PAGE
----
I forgot how I learned about this comic book. I bought it in a 2-for-1 deal at Barnes & Noble so it’s possible that it was just the cover and synopsis that caught my attention. Such is usually the case with comic books. If someone hasn’t recommended a comic book to me, then I’ll buy one based on the cover art and the illustrations within. As I’ve said in this Weekend Reads post, my interest in comics is driven by my love of illustrations. They are often what keeps me returning to some stories.
Birthright, Vol. 1: Homecoming by Joshua Williamson, illus. by Andrei Bressan with colors by Adriano Lucas
The Rhodes family lost their youngest son, Mikey, on his birthday. His father was out playing catch with him while his mother and older brother planned his surprise party. But when he went into the woods to find a ball his father threw at him, he instead found a world called Terrenos and learned that he is the prophesied Hero who would save Terrenos from the God King Lore, a powerful being that terrorizes the world and its citizens.
While Mikey is in Terrenos, his family in the real world is ripped apart by his disappearance. But a year after his disappearance, the police calls Mikey’s parents and older brother to the station to identify an unusual man who claims to be Mikey returned from a world called Terrenos. They are all shocked and wonder why is he dressed like “a Lord of the Rings reject.” Mikey’s mother refuses to believe the oddly dressed man could be her lost son, but Mikey’s father and brother recognize him and help him to escape the police’s confines and join him on his quest to defeat five mages currently in the real world so that the doors to Terranos will be closed forever.
I was told by some that this comic isn’t all that great, but I enjoyed it. Despite all that happens in the first volume, it felt like a hint, just a taste, of the larger story to come. And boy did that taste make me crave more!
I liked it for several reasons, the first being the twist on the hero trope because Mikey is the Hero of Terrenos but, for spoilery reasons, one wonders if he’s a good guy and whether or not he is still a hero. He certainly is heroic and does not back down from a fight. In fact, he’s friggin badass and I love his character because he makes me think of sexy Jason Momoa as Khal Drogo in the Game of Thrones TV series. But heroic does not mean hero and just because he was prophesied to save one world does not mean he will save the one he’s originally from. I’m curious to see how this will all unfold.
I also liked that it reminds me of Seanan McGuire’s Every Heart a Doorway because it focuses on a character who visited a different world and has returned to the consequences of their disappearance. Those versed in fantasy stories know that time flows differently for each portal world. For some, time speeds up in comparison to the character’s “real” world. For others, time flows much slower. Mikey visited a world where time flows faster than his “real” world so when he exited, he is several years older than his older brother. (Mikey-from-the-portal-world looks about 30 years old to me. I can’t recall if the story says how old he is.) I like that we see both what happened to Mikey in Terrenos (he narrates this to his brother) and what became of his family after he disappeared.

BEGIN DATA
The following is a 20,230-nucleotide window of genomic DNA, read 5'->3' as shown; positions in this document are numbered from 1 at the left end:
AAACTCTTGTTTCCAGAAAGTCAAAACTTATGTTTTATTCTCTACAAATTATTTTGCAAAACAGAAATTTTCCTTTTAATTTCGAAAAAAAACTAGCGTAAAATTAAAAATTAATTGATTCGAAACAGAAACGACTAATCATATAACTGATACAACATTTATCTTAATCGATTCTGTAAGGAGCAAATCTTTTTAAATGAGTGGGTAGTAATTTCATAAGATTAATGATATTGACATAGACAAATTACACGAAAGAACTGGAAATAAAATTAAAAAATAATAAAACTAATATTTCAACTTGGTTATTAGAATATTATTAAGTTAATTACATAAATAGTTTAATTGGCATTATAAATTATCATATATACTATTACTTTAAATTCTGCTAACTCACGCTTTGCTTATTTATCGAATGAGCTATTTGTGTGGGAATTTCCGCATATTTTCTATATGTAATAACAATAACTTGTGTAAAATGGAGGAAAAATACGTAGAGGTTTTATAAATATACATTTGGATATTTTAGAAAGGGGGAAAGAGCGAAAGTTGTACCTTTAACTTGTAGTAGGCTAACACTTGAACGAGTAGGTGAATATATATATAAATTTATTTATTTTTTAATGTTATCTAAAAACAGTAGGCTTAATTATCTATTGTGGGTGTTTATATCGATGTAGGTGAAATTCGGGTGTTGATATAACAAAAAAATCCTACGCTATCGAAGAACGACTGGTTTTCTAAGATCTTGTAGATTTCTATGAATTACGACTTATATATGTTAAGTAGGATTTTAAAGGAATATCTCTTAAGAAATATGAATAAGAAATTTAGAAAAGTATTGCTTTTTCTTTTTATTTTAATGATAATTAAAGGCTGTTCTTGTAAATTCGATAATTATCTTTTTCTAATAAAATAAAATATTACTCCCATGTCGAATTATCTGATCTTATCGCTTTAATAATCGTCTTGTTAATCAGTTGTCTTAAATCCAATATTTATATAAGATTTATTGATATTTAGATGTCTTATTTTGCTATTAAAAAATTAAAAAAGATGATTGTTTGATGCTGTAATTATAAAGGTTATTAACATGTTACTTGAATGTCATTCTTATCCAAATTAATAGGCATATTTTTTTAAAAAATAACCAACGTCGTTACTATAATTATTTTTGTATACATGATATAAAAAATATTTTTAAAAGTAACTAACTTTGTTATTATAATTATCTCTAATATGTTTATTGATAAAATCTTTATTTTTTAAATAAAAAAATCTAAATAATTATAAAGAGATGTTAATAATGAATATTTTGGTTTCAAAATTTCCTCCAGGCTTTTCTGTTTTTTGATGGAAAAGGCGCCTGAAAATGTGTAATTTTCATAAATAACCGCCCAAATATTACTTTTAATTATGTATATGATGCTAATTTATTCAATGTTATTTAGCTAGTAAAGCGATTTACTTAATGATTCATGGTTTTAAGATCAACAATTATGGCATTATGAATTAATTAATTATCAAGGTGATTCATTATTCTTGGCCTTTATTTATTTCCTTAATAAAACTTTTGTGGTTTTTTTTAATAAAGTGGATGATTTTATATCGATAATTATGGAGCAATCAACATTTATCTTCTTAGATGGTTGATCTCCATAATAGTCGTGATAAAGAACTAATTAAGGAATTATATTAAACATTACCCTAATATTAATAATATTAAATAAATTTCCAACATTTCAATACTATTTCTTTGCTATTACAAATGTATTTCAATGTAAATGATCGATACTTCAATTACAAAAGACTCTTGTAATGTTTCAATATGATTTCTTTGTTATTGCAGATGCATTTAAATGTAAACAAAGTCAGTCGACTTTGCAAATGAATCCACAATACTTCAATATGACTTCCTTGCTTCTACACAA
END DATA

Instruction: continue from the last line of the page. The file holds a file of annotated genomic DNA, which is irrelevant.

The world Terrenos is also pretty interesting. There are monsters everywhere, Mikey’s guardian is a troll, and he is later introduced to bird people who press on him the importance of defeating the God King Lore. His companion in arms is a black girl with wings and soon after visiting Terranos, he’s chased by a Razorbeast, a fearsome monster. I was intrigued by it all and liked that both the events in Terrenos and in Mikey’s “real” world are interesting and important to the plot.
Though I haven’t yet read it, I bought the second volume soon after completing this one because I’m eager to see how events will unfold, especially considering the last page of this volume, and when or how Mikey’s secret will be revealed. I also hope that his mother will take on a larger, more positive role in the story. For now, she seems to be an antagonist and I’m curious to see where that will lead.
It’s okay. I wasn’t enthralled by it, but there were several illustrations that stood out to me, like the older Mikey when he’s angry or fighting, and the page featuring the five mages. Same too with the colors and the line work: it wasn’t outstanding, but I liked it.
The story will appeal to those interested in portal fantasy stories or just fantasy and adventure stories in general. The art is okay and is easy to follow.
7 thoughts on “Comics Roundup #18: Birthright, Vol. 1”
Yeah the artwork looks fine, but it’s not the most spectacular I’ve seen 🙂 But I’m glad it’s good in general 😀 Great review!
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I’ve seen this around and have it on my TBR but I do know that it has a lot of people’s in the “mixed feelings” club or simply has a love-it/hate-it division among readers. It does sound interesting, especially the twist on the hero trope. The artwork, based on your pictures, also look nice and decent. Great review, Zezee. I wonder how volume 2 will do for you. Will it continue to set things up or will it start to unveil bigger things? To be determined… 😀
Lol, yep. TBD indeed. But I do think it’ll be good too.
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